When viruses awaken
After healing, however, the virus does not disappear from the body, but nests in the ganglia of the spinal nerves and the cranial nerves. Reactivation can be asymptomatic or lead to a second manifestation, herpes zoster, or "zoster" for short. The neurocutaneous viral disease can basically occur at any age. However, the risk increases with age, so that mainly people over 50 are affected. An immune deficiency, whether caused by the disease or as a consequence of therapy, can also lead to the dormant viruses replicating again.
In about 80 percent of patients, zoster is announced with prodromal symptoms. These include non-specific complaints such as mild fever, tiredness and fatigue. When the viruses spread along nerve pathways and cause inflammation, symptoms appear in the affected skin area (dermatome). Typical symptoms are pain or sensory disturbances and, as the main manifestation, a skin rash consisting of blisters arranged in groups and filled with a serous fluid. The blisters burst open after a few days, dry up and crust over. The efflorescences usually only appear on one half of the body and are predominantly on the trunk, with increasing age also on the head. Infestation of the arms or legs is rare.
However, the burning nerve pain is usually more stressful for those affected. It occurs in the area supplied by the affected nerve. If the pain lasts longer than three months, it is called postzosteric neuralgia (PZN). Those affected sometimes continue to suffer from sudden attacks of pain, intense pain on touching and strong sensitivity to touch for years. The pain is due to partial nerve lesions and affects the quality of life. Further complications can acutely or chronically affect the skin, eye (zoster ophthalmicus), ear (zoster oticus) or internal organs. Around 20 percent of patients over 60 years of age have persistent symptoms that last longer than a year.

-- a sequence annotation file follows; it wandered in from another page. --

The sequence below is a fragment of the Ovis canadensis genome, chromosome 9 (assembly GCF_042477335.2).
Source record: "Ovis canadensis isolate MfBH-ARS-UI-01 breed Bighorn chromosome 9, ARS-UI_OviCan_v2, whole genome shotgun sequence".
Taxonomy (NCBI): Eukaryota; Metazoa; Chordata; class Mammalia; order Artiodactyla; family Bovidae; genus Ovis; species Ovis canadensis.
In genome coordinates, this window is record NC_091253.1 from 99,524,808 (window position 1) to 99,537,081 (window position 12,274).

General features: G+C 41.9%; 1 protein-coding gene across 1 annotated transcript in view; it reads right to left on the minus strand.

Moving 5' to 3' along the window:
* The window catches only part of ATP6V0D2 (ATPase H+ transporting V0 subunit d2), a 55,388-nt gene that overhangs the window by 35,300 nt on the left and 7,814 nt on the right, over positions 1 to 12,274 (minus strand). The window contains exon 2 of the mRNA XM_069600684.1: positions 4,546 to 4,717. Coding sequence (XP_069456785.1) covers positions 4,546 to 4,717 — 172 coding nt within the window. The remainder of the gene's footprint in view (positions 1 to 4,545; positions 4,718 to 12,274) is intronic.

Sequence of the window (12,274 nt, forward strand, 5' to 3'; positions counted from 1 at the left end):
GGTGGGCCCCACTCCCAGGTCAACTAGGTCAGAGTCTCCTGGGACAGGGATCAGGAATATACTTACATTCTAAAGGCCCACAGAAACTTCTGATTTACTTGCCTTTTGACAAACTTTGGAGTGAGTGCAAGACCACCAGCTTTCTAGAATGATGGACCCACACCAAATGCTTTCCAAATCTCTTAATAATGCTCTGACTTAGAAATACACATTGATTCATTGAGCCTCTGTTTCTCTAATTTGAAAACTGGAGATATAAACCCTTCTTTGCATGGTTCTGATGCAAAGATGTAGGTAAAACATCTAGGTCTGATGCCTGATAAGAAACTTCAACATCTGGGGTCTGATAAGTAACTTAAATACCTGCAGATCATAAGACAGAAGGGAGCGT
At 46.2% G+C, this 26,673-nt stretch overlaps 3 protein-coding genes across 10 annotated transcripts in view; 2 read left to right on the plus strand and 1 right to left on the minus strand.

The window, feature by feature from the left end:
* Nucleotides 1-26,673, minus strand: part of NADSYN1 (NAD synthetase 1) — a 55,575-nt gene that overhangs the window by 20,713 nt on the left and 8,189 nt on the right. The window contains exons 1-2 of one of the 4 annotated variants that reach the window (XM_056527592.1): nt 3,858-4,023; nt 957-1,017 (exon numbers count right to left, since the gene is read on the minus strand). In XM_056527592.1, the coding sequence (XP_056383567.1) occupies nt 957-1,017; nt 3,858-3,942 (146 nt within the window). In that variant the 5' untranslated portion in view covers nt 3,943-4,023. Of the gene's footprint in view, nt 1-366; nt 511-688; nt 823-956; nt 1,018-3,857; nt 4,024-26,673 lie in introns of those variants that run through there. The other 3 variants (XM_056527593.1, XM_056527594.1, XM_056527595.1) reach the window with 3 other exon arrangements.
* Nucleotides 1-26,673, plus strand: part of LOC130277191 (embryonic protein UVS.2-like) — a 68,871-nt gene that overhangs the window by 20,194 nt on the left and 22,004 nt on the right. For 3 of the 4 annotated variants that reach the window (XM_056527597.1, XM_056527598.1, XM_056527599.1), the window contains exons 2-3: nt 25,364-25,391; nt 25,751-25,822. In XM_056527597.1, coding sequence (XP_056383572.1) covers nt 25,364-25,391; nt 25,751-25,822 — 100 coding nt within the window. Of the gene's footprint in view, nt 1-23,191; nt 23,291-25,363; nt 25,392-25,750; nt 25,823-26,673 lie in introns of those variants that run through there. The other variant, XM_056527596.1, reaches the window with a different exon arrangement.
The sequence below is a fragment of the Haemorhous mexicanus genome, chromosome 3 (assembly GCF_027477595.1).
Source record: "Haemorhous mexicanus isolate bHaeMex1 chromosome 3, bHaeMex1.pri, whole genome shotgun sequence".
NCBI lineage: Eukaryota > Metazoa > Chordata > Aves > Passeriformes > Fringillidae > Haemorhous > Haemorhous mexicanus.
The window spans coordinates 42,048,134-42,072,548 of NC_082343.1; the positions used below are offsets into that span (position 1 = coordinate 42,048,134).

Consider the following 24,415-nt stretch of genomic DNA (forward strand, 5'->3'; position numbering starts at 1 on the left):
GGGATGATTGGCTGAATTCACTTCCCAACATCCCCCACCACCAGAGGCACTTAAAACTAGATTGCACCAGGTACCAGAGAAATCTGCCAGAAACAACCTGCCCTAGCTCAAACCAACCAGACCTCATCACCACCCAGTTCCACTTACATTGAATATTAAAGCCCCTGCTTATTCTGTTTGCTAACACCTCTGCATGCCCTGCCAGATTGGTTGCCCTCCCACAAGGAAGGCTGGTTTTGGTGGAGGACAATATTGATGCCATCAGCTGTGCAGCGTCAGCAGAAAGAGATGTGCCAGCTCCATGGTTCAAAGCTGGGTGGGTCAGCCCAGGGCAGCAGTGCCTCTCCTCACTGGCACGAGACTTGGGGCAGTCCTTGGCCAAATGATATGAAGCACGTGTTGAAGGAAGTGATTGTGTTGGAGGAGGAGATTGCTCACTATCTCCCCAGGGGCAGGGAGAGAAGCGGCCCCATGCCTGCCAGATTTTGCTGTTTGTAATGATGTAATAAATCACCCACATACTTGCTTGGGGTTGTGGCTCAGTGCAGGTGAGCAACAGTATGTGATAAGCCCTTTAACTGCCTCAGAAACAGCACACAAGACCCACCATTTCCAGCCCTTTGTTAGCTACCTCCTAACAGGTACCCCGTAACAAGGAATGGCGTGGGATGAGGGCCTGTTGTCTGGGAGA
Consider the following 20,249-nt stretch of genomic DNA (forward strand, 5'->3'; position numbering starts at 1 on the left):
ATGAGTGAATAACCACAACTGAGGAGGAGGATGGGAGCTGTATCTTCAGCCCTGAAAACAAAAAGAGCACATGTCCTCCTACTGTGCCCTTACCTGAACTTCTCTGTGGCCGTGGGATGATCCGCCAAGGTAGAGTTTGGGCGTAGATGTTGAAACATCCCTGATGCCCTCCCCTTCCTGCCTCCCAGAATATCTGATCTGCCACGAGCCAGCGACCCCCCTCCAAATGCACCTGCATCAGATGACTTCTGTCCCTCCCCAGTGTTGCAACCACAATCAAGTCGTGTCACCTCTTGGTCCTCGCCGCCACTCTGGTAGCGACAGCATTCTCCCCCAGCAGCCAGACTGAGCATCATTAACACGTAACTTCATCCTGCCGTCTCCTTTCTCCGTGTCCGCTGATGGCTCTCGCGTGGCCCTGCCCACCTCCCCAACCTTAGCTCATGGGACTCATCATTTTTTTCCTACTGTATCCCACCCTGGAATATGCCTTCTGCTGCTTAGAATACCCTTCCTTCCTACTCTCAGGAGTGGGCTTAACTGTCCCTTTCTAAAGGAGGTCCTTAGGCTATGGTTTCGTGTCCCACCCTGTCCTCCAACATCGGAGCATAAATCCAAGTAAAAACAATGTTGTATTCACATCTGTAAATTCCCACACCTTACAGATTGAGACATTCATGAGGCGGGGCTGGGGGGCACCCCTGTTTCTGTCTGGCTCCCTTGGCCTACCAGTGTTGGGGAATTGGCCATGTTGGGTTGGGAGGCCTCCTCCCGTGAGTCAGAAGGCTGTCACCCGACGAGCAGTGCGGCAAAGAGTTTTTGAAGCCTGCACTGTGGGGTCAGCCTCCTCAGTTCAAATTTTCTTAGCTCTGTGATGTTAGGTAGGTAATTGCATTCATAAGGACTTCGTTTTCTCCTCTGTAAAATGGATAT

In young immunocompetent people without risk factors and with a very mild course, viral treatment can be dispensed with. The situation is different for patients over 50 years of age with immune deficiencies, certain underlying diseases or a severe or complicated course of zoster. According to the 2019 guideline "Diagnosis and therapy of zoster and postzoster neuralgia", they need systemic antiviral chemotherapy, local antiseptic therapy and consistent pain therapy as early as possible.
The later antiviral therapy starts, the less effective can it be. In addition, rapid and efficient antiviral treatment reduces the risk of complications such as PZN developing. Ideally, treatment with systemic antivirals should begin 72 hours after the vesicles have appeared. Topical antiviral therapy is not sufficient. In an uncomplicated course, patients take aciclovir, famciclovir, valaciclovir or brivudine orally. The nucleoside analogues are almost equally effective in reducing fever, stopping vesicular eruption, accelerating healing of skin lesions and relieving acute zoster pain, and each must be taken for seven days. There are differences in dosage. Patients use aciclovir five times a day, valaciclovir and famciclovir three times a day and biruvidine only once. Brivudine, valaciclovir and famciclovir are superior to orally administered aciclovir because of their better pharmacokinetics, bioavailability and easier administration. Venous administration of aciclovir is indicated in patients with a severe course, zoster in the head region or under immunosuppression.
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